Labor and Employment Alert: New Proposed Electronic Disclosure Rule Would Permit Information to be Posted on a Website … But Only for Retirement Plans
On October 23, 2019, the U.S. Department of Labor (DOL) published proposed regulations on a new safe harbor for electronic disclosures for retirement plans governed by ERISA.
The new “Notice and Access” safe harbor formally blesses the longstanding practice of many plan administrators to furnish notices to participants and beneficiaries on a website, provided certain requirements are met. These requirements are described in more detail in the chart below. This is just a safe harbor; it is possible that a court (or the DOL) would find other methods of furnishing notices to be compliant.
Although certain notice requirements still must be met, the new safe harbor makes it easier for employers to provide documents electronically to all employees, whether by email or by posting on a website, because employers no longer have to get affirmative consent from those employees who do not regularly use a computer as an integral part of their jobs. However, complications may still arise if an employee’s email is marked as “undeliverable” or if an employee loses access to an employer provided email address upon termination of employment. These complications are described in the chart.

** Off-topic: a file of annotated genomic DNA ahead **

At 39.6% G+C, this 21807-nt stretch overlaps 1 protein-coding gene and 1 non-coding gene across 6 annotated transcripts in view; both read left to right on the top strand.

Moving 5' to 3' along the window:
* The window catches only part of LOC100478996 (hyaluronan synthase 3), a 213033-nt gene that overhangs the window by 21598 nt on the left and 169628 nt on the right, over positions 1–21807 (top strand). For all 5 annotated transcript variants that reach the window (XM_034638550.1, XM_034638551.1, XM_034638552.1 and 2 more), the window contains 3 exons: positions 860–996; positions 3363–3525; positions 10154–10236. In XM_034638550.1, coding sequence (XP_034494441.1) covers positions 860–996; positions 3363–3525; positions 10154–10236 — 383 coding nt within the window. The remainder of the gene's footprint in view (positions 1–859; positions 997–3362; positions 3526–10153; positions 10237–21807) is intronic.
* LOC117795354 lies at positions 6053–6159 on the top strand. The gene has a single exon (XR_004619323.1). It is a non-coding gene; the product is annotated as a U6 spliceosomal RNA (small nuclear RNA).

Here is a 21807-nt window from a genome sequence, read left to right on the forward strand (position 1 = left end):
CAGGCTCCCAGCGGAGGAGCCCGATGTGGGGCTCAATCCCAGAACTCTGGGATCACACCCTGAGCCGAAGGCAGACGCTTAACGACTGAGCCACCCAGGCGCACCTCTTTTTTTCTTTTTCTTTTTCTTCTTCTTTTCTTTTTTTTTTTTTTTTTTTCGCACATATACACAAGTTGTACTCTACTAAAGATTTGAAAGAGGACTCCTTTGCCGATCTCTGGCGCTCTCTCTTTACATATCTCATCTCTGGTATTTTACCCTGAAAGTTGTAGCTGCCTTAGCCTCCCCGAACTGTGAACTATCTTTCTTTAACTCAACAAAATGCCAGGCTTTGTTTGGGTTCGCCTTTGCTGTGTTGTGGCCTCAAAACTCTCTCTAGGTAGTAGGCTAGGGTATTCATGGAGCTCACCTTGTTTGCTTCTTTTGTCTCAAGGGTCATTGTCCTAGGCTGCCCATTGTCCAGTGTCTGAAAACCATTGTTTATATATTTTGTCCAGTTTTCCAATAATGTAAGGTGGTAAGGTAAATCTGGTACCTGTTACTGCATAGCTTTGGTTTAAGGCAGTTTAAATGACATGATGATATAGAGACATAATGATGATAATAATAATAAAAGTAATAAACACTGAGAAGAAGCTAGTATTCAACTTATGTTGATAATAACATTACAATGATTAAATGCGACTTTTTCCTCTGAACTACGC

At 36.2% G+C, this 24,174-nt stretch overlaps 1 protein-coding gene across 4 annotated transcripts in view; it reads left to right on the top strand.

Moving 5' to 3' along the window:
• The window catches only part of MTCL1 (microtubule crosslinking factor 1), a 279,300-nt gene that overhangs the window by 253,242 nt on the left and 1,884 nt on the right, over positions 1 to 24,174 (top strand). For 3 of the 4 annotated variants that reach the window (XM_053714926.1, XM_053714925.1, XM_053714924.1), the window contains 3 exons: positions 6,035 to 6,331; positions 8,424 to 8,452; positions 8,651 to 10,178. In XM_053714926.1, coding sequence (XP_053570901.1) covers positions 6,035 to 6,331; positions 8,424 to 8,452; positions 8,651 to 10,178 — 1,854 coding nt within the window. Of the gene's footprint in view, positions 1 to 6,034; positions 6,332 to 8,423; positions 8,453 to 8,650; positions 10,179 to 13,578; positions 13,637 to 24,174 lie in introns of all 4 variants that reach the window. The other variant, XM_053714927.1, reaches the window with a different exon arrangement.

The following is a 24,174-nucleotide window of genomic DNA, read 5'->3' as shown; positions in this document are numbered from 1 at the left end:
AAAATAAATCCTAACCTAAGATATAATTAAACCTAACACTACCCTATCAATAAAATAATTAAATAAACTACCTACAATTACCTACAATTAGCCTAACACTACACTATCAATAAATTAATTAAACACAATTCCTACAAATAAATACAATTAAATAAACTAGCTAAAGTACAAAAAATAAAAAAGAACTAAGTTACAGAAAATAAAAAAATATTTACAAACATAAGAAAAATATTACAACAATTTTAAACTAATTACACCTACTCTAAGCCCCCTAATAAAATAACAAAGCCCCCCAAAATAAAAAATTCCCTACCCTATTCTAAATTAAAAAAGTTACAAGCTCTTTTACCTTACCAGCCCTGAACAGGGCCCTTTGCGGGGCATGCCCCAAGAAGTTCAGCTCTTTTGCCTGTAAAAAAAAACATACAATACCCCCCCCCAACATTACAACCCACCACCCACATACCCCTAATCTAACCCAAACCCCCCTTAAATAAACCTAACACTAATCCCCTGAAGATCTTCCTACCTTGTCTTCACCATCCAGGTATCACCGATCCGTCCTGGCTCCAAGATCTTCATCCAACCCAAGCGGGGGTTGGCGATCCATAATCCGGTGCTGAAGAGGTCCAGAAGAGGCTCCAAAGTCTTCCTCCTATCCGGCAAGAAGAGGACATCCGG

The new safe harbor, as proposed, is an addition to the existing 2002 safe harbor. The DOL proposes that the new safe harbor be available as of the first calendar year starting after the publication of the final regulations.
The preamble to the proposed regulations and the 21 questions posed in the accompanying Request for Information (RFI) suggest that the proposed rules may be modified prior to the issuance of the final rule. While the proposed rule is good news for retirement plan administrators, health and welfare plan administrators must wait to receive the same good news. The new safe harbor does not apply to welfare benefit plans. However, the DOL has indicated that it may consider the application of the safe harbor to welfare benefit plans in the future.
Plan administrators are not protected by the new safe harbor for electronic disclosures until the final regulations are published. While it is likely that the final rules may change from the proposed rules based on comments the DOL receives in response to the RFI, the proposed new safe harbor represents a meaningful way to reduce the administrative expenses and burdens associated with ERISA disclosures for retirement plans.